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9713:; IDB Loan Commitment Charges (Add'l IMF comment) (fwd)

From: Lance Durban <lpdurban@yahoo.com>

Further to my my earlier post where I quoted my friend at the
IMF regarding commitment obligations for IDB loans, he has just
sent me some further clarification on this issue which might be
of interest to Guy Antoine and others interested in this
discussion.  Here is what he writes.


There's still a bit more here than meets the eye at first sight.
Loan commitment fees are not bad. One function of the commitment
fee on undisbursed loans is to give incentives to the loan
recipient to meet the conditions for disbursement.  There is not
much point, for example, in tying up funds that could be better
used elsewhere for a loan recipient that is not meeting the pre
conditions for the loan to disburse.  Another function of the
loan commitment fee is to provide a positive incentive for loans
to disburse quickly (for projects that are financed by the loan
to be executed promptly.  There are, for example, costs that are
borne by the lender irrespective of whether the loan disburses
or not.  The specific issue with respect to the loan commitment
fee on the idb loans is whether or not Haiti has in fact met all
the commitments it was supposed to meet for the loans to
disburse.  Some observers say all the conditions have been met
and, for political reasons, the idb does not disburse.  Others
say the conditions have not been met.  I don't know who is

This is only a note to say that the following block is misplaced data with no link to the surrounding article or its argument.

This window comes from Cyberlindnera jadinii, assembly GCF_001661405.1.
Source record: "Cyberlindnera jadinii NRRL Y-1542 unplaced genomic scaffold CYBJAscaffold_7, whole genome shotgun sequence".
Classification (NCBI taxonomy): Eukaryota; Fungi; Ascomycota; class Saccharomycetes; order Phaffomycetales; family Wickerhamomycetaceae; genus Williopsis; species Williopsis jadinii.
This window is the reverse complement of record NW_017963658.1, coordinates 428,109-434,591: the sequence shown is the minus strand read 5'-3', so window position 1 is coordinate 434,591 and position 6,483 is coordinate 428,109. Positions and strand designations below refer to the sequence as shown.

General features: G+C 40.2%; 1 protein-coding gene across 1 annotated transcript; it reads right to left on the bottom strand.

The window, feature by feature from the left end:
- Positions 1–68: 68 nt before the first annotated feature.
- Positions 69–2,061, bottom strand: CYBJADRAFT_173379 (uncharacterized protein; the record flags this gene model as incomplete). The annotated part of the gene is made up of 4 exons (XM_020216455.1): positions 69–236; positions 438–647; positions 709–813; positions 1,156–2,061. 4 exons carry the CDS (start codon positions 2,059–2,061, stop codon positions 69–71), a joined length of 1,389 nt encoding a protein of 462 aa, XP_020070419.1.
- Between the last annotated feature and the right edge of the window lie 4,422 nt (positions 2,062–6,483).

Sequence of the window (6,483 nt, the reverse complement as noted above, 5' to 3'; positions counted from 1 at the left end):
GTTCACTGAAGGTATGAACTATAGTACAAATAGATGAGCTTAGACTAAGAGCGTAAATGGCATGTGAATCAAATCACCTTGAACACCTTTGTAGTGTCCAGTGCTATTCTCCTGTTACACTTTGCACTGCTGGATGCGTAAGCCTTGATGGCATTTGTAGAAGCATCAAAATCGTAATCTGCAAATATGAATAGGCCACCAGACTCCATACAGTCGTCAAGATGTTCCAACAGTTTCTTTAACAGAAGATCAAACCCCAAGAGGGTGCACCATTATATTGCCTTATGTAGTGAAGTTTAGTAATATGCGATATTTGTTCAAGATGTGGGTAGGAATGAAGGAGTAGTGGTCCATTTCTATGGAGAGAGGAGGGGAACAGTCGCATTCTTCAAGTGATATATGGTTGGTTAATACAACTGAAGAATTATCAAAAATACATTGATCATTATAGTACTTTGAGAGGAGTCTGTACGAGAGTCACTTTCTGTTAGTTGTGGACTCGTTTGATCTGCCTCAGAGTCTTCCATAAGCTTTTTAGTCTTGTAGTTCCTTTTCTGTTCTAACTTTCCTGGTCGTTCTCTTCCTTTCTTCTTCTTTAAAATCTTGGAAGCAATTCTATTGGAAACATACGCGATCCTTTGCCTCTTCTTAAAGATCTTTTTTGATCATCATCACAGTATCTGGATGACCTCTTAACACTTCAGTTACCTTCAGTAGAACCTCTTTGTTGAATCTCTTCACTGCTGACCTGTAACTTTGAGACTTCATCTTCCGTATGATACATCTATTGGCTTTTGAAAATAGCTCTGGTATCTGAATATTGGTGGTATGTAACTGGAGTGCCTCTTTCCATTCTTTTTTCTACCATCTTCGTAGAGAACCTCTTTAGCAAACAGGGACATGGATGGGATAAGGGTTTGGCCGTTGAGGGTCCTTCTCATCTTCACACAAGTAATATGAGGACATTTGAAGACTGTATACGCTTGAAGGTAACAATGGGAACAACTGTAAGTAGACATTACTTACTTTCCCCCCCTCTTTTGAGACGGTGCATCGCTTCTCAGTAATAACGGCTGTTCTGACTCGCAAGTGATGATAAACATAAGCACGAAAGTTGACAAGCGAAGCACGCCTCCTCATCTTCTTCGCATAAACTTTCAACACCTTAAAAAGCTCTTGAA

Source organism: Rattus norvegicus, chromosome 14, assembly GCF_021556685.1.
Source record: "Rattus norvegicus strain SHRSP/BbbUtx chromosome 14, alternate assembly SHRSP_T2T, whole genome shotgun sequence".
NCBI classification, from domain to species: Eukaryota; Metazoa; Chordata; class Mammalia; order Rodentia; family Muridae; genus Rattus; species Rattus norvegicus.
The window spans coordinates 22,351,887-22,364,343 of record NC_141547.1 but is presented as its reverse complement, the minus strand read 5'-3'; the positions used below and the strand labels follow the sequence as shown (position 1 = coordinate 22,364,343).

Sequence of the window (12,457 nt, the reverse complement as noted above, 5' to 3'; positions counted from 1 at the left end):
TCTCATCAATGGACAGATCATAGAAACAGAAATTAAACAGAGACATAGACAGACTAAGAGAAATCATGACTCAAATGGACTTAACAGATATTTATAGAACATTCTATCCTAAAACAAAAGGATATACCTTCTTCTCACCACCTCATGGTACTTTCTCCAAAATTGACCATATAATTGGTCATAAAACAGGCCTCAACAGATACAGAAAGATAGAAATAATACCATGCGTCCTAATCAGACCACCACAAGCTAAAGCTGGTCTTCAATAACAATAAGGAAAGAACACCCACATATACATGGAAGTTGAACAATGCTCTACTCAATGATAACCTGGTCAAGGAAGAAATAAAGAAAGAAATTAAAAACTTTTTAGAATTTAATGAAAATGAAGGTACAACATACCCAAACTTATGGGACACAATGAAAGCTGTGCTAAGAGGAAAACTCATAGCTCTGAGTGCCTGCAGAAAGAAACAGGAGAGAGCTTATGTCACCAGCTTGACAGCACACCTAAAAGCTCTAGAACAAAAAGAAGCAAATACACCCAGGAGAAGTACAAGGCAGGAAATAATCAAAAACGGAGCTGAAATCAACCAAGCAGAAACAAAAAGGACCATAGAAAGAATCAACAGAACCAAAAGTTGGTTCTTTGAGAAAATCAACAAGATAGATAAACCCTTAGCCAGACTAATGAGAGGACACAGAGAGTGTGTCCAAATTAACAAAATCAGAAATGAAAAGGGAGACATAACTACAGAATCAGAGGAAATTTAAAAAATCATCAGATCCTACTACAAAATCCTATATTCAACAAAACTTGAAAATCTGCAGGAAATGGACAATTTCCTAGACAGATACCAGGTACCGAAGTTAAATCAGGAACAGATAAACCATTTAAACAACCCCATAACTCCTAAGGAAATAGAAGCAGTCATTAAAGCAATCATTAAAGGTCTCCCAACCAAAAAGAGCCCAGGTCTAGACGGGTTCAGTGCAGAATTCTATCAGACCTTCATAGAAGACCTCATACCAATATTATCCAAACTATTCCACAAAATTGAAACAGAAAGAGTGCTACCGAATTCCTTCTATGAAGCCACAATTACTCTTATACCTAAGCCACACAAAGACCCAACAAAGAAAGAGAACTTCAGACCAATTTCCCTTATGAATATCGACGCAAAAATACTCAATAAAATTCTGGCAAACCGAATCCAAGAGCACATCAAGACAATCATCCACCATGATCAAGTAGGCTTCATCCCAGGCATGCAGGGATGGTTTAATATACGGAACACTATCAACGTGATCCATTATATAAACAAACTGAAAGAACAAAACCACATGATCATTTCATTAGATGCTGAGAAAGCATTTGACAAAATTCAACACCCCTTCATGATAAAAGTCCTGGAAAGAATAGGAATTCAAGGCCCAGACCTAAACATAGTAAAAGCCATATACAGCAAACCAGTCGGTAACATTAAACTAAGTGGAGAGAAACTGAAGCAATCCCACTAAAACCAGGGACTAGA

OK, as I read through the above, it seems that both sides may
have some legal argument.  In a purely legal sense, I suppose
one would  normally have to appeal to a higher authority.  Who
exactly would that be?  The World Court??  Obviously, the
Haitian Government shouldn't be paying any such commitment fees
until the legality of the matter is resolved.  If all legal
channels are played out and the World Court STILL rules against
Haiti, then Haiti has to decide if it wants to play this crazy
loan game.  

I think Guy originally advocated that Haiti wean itself from a
dependence on international development loans.  As far as I'm
concerned, if, in the unlikely event Haiti was ordered by the
World Court to pay off a commitment fee on loans not received,
my first inclination would be to default and let the chips fall
where they may.  But that's a big step, and I'd surely want to
look it a bit closer before making a final decision.

Lance Durban

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